Nikole Hannah-Jones rejects job at UNC Chapel Hill

FILE - In this May 21, 2016, file photo, Nikole Hannah-Jones attends the 75th Annual Peabody Awards Ceremony at Cipriani Wall Street in New York. Faculty members of a North Carolina university want an explanation for the school's reported decision to back away from offering a tenured teaching position to Nikole Hannah-Jones. Hannah-Jones' work on the country’s history of slavery has drawn the ire of conservatives. A report in NC Policy Watch on Wednesday, May 19, 2021 said Hannah-Jones was to be offered a tenured professorship as the Knight Chair in Race and Investigative Journalism at the University of North Carolina at Chapel Hill. (Photo by Evan Agostini/Invision/AP, File)

RALEIGH — Nikole Hannah-Jones, the writer of the controversial “1619 Project,” turned down a job at UNC Chapel Hill and will instead take a position at Howard University, news outlets reported Tuesday.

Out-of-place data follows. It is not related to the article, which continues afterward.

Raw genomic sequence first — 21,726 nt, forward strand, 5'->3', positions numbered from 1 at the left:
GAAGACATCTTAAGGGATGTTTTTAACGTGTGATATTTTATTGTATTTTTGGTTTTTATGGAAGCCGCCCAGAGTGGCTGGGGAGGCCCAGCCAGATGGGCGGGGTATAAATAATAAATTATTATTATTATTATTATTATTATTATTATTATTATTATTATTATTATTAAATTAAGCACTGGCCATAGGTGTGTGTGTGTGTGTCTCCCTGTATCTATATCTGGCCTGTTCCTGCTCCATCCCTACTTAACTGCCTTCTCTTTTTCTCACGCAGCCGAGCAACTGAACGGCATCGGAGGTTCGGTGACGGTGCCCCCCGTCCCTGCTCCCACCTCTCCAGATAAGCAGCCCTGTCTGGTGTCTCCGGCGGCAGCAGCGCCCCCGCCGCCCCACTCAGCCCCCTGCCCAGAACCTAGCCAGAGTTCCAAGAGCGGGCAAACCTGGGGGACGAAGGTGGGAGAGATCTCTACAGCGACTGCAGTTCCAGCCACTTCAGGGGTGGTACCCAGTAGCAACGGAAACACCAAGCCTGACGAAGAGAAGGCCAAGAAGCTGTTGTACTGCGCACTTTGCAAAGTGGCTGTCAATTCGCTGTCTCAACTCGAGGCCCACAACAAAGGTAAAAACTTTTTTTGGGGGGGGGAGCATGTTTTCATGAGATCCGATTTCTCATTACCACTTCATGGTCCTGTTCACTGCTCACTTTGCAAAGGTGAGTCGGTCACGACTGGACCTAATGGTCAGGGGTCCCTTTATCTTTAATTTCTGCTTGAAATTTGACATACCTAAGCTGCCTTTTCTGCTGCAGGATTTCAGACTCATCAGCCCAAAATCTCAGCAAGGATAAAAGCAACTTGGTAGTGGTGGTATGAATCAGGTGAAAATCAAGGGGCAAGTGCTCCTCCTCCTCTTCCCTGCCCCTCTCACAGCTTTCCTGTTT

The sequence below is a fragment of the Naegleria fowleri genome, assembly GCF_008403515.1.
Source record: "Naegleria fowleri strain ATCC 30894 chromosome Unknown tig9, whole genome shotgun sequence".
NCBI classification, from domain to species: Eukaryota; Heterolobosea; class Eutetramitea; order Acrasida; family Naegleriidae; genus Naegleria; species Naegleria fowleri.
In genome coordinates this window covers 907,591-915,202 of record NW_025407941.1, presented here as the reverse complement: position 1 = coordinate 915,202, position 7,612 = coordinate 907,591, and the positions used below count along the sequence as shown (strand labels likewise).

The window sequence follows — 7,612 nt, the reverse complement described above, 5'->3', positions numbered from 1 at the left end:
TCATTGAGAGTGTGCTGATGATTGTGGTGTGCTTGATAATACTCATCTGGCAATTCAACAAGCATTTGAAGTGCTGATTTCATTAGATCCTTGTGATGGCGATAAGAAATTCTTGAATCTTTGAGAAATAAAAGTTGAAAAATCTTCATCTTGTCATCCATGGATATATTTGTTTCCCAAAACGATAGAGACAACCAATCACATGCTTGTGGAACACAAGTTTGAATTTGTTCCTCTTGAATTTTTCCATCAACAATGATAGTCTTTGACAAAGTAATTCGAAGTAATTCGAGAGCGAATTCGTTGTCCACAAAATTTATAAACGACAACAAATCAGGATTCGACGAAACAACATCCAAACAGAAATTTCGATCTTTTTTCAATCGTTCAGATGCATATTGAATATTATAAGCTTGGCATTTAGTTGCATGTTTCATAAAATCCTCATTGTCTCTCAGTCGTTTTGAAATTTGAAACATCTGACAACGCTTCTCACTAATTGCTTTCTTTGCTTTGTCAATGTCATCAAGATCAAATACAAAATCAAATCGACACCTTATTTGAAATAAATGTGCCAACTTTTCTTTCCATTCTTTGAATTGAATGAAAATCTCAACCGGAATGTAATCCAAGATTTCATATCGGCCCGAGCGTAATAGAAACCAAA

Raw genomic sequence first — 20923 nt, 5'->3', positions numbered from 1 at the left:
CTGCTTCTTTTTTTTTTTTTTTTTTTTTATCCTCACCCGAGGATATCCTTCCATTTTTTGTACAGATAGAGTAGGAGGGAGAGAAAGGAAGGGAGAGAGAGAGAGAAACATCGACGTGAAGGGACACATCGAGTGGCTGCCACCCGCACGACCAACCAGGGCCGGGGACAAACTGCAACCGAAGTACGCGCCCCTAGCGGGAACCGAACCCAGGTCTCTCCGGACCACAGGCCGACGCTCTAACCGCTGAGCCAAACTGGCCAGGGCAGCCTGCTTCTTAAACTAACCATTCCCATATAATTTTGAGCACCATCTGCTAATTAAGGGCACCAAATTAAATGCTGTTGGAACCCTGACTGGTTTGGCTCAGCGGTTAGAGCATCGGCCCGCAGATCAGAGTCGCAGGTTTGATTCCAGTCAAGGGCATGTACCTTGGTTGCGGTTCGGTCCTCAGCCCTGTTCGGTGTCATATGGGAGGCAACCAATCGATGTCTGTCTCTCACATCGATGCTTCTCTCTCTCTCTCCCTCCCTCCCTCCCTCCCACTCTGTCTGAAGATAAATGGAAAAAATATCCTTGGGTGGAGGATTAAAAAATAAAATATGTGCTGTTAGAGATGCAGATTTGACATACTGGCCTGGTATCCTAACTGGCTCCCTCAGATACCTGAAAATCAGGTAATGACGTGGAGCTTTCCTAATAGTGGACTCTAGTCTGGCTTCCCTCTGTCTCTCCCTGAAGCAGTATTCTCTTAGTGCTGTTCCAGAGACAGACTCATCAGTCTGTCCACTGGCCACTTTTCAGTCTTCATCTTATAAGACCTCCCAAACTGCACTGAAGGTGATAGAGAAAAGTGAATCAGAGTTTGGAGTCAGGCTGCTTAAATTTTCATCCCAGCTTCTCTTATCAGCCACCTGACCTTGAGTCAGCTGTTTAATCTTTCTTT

According to The Associated Press, Hannah-Jones told CBS This Morning she would instead join the faculty at Howard University, an HBCU located in Washington, D.C.

One week ago, trustees at UNC Chapel Hill approved tenure for Hannah-Jones on the last day of the previous iteration of the trustee board, which voted 9-4 to award tenure.

The university had previously announced in April that she would join the journalism school despite the factual inaccuracies of the “1619 Project” and concerns from Walter Hussman Jr., who raised concerns about her work.

Later, attorneys retained by Hannah-Jones’ said she would not accept the job without tenure, and even cited concerns about the role of Republican members of the General Assembly.

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